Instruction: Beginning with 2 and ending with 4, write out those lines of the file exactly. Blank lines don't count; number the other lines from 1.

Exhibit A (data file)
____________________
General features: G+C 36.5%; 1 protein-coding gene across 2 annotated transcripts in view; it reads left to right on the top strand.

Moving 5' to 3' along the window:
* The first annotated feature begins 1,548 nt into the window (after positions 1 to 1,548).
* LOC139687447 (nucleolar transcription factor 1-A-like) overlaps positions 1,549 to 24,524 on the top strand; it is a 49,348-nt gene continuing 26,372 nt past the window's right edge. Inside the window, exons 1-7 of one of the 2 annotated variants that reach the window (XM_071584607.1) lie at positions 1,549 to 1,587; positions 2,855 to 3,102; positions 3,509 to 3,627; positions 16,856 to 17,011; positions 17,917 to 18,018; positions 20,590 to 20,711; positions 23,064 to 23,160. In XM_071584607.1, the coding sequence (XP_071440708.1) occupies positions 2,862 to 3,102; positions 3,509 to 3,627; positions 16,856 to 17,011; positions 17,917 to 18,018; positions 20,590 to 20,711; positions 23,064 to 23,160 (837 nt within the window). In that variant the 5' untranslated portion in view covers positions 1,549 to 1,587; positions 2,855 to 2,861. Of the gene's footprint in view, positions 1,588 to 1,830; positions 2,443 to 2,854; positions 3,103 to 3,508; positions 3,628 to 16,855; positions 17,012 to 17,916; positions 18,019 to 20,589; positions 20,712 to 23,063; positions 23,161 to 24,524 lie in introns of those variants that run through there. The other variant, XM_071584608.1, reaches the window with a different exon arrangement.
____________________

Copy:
Moving 5' to 3' along the window:
* The first annotated feature begins 1,548 nt into the window (after positions 1 to 1,548).
* LOC139687447 (nucleolar transcription factor 1-A-like) overlaps positions 1,549 to 24,524 on the top strand; it is a 49,348-nt gene continuing 26,372 nt past the window's right edge. Inside the window, exons 1-7 of one of the 2 annotated variants that reach the window (XM_071584607.1) lie at positions 1,549 to 1,587; positions 2,855 to 3,102; positions 3,509 to 3,627; positions 16,856 to 17,011; positions 17,917 to 18,018; positions 20,590 to 20,711; positions 23,064 to 23,160. In XM_071584607.1, the coding sequence (XP_071440708.1) occupies positions 2,862 to 3,102; positions 3,509 to 3,627; positions 16,856 to 17,011; positions 17,917 to 18,018; positions 20,590 to 20,711; positions 23,064 to 23,160 (837 nt within the window). In that variant the 5' untranslated portion in view covers positions 1,549 to 1,587; positions 2,855 to 2,861. Of the gene's footprint in view, positions 1,588 to 1,830; positions 2,443 to 2,854; positions 3,103 to 3,508; positions 3,628 to 16,855; positions 17,012 to 17,916; positions 18,019 to 20,589; positions 20,712 to 23,063; positions 23,161 to 24,524 lie in introns of those variants that run through there. The other variant, XM_071584608.1, reaches the window with a different exon arrangement.